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Woman's shifts cancelled after asking for mat to stand on

Woman's work shifts cancelled after asking for mat to stand on

An usher working for the Wellington Regional Economic Development Agency has had all her shifts cancelled because she asked for a mat to stand on.

She is the latest employee to come forward about the treatment of the agency's staff - earlier a doorman was told via a staff memo that after 15 years of service he was also out of work.

Both felt staff have not been given the respect they deserve for their loyalty to the company.

This woman, who did not want to be named, had been working as a usher for the agency for seven months.

She said the pay and hours were not good, but she enjoyed the shows she got to watch as part of the job.

But that changed when she was injured at work.

"I worked on a shift for five hours, standing in the cold and there wasn't any anti-fatigue mats supplied, so I raised that I had got a sore foot from that and wondered how do I get a mat to stand on.

"It seemed like a pretty simple request, from that I was given instructions about how to ask for a mat, but they were only available at one venue," she said.

When she asked to have a mat at her venue, they cancelled all her shifts on the roster.

"They came back to me with a very impersonal email, with a whole lot of health and safety stuff quoted at me about the safety of our patrons being important, the obligations I needed to meet, the minimum fitness standards all of which I could meet and then they said 'We're standing you down from your shifts because there's a perceived health and safety concern'," she said.



The company reimbursed her for the cost of a podiatrist, but she had not been given any more shifts, even though she had been cleared for work.

The regional council's economic development agency is investigating, but would not comment on individual employment cases.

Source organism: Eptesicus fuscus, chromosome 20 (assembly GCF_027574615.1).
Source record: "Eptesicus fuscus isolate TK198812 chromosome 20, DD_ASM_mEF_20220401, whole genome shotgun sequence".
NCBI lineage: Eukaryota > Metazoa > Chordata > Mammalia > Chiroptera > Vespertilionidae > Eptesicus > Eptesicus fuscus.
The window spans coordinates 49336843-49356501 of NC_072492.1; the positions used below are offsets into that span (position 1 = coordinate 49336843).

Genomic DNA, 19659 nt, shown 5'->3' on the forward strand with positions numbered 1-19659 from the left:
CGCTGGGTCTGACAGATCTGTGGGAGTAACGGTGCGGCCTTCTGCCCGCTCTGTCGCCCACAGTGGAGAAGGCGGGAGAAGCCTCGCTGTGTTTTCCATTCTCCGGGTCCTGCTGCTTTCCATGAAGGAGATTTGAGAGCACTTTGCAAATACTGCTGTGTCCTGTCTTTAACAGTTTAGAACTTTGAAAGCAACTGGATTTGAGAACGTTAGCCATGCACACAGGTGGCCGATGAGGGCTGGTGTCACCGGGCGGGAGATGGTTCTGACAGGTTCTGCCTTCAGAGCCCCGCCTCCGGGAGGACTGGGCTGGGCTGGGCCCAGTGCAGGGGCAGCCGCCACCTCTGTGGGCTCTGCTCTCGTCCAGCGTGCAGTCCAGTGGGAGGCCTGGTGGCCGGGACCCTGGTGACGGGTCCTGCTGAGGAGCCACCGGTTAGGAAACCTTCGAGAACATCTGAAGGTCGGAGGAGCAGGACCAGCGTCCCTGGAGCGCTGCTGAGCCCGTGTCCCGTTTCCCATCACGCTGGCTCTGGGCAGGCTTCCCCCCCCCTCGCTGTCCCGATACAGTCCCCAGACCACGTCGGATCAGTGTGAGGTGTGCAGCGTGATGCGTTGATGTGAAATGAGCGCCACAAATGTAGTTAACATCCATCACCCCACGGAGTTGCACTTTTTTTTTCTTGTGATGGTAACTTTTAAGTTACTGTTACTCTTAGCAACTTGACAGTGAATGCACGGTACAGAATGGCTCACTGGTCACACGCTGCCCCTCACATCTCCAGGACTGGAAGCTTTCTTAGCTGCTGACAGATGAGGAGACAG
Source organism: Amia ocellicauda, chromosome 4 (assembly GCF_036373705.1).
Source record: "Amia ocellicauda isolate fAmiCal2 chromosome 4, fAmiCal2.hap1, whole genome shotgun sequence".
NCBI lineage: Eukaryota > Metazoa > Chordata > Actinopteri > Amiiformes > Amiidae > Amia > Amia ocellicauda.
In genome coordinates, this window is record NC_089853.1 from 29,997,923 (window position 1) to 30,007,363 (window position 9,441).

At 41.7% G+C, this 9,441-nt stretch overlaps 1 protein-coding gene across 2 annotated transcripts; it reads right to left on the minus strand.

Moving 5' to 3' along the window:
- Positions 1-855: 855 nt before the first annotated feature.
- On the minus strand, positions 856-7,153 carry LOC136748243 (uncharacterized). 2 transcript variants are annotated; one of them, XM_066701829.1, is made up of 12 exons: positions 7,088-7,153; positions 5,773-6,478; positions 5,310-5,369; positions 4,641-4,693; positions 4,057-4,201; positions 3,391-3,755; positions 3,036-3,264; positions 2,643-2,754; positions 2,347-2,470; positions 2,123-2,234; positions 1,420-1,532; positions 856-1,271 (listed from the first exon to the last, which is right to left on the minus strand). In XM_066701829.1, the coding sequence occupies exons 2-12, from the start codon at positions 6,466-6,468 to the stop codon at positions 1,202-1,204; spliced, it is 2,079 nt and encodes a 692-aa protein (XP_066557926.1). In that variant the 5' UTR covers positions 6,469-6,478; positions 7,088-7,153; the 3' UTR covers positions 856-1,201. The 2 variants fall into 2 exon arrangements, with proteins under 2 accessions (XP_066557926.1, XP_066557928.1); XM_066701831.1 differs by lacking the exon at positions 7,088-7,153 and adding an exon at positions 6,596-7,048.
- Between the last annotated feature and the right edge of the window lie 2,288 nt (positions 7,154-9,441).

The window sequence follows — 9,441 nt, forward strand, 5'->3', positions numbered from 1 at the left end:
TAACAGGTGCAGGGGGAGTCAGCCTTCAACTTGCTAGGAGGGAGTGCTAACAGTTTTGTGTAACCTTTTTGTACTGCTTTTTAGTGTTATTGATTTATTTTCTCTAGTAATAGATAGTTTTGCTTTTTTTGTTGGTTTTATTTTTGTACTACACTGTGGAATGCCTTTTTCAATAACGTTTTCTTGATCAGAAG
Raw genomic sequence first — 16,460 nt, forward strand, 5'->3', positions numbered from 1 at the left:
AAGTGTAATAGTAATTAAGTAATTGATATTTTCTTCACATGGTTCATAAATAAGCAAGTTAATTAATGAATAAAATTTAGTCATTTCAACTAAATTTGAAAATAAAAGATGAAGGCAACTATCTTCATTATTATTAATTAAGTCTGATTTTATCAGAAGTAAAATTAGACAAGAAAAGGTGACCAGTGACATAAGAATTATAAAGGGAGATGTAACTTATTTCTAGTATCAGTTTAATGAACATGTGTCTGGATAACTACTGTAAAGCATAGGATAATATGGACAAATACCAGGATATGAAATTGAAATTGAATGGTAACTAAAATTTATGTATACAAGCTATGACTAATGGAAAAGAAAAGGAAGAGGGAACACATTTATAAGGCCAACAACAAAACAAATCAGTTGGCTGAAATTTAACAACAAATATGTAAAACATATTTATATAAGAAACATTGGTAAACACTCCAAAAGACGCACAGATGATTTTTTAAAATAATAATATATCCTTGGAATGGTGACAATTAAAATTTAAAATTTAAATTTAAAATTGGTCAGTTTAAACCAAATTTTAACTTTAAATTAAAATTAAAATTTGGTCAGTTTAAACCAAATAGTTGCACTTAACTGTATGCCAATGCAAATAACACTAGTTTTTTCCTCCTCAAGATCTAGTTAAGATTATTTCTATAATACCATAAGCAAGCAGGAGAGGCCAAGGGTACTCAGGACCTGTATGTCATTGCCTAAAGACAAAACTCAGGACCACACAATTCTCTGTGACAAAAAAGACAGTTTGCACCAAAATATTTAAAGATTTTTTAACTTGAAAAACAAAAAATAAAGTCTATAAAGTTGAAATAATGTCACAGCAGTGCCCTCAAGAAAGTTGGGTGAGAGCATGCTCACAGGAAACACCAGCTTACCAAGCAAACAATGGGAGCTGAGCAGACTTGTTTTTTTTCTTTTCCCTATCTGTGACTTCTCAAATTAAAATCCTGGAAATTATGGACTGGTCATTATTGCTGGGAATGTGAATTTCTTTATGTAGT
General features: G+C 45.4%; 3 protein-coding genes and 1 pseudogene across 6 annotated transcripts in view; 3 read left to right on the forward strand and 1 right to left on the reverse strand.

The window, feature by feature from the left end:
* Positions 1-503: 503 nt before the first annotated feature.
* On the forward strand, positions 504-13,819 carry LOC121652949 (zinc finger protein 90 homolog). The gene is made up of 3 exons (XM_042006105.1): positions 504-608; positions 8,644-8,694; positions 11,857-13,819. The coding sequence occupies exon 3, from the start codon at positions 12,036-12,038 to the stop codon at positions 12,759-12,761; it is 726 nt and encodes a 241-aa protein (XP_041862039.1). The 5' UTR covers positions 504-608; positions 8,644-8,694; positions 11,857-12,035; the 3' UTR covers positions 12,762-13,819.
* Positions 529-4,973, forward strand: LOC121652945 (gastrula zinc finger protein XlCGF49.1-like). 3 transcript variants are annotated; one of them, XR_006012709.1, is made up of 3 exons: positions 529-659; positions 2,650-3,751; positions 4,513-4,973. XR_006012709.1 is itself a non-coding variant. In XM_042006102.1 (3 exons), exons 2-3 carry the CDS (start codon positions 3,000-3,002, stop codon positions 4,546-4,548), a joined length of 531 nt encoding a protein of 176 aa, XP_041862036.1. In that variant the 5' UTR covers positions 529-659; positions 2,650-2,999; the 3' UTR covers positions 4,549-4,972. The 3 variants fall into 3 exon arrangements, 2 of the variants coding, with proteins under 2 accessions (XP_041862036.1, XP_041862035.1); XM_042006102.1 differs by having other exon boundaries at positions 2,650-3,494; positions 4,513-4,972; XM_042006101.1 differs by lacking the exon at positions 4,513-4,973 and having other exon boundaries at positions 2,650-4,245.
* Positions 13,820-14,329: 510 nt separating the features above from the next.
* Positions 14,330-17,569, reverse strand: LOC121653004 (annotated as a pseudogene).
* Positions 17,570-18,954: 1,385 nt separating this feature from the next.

However, it is not the first complaint they have received about the handling of staff.

Peter Frater has been a stalwart in Wellington's arts scene since the 1960s. For 15 years he has been working as an independent contractor at the Opera House, until it was decided he would be replaced with a security guard in the wake of the Christchurch terror attack.

"I didn't even receive an email, I was blind copied into an inter-office memo," he said.

Peter Frater Photo: Supplied

After a week, Mr Frater secured a meeting with a senior manager.

"His opening comment was basically this is the end, or words to that effect, there was no recognition to what I've done or thank you very much," he said.

Rongotai MP Paul Eagle has written to the agency about how staff affected were treated.

"I've known Peter Frater for over a decade, he's contributed widely to several community initiatives in my time and for him to be treated in this manner, by his employer a Wellington City Council controlled organisation, I think it's disgraceful," he said.

No one from the agency would speak to RNZ but in a statement it said its chief executive had called Peter Frater to apologise for the way the situation was handled.


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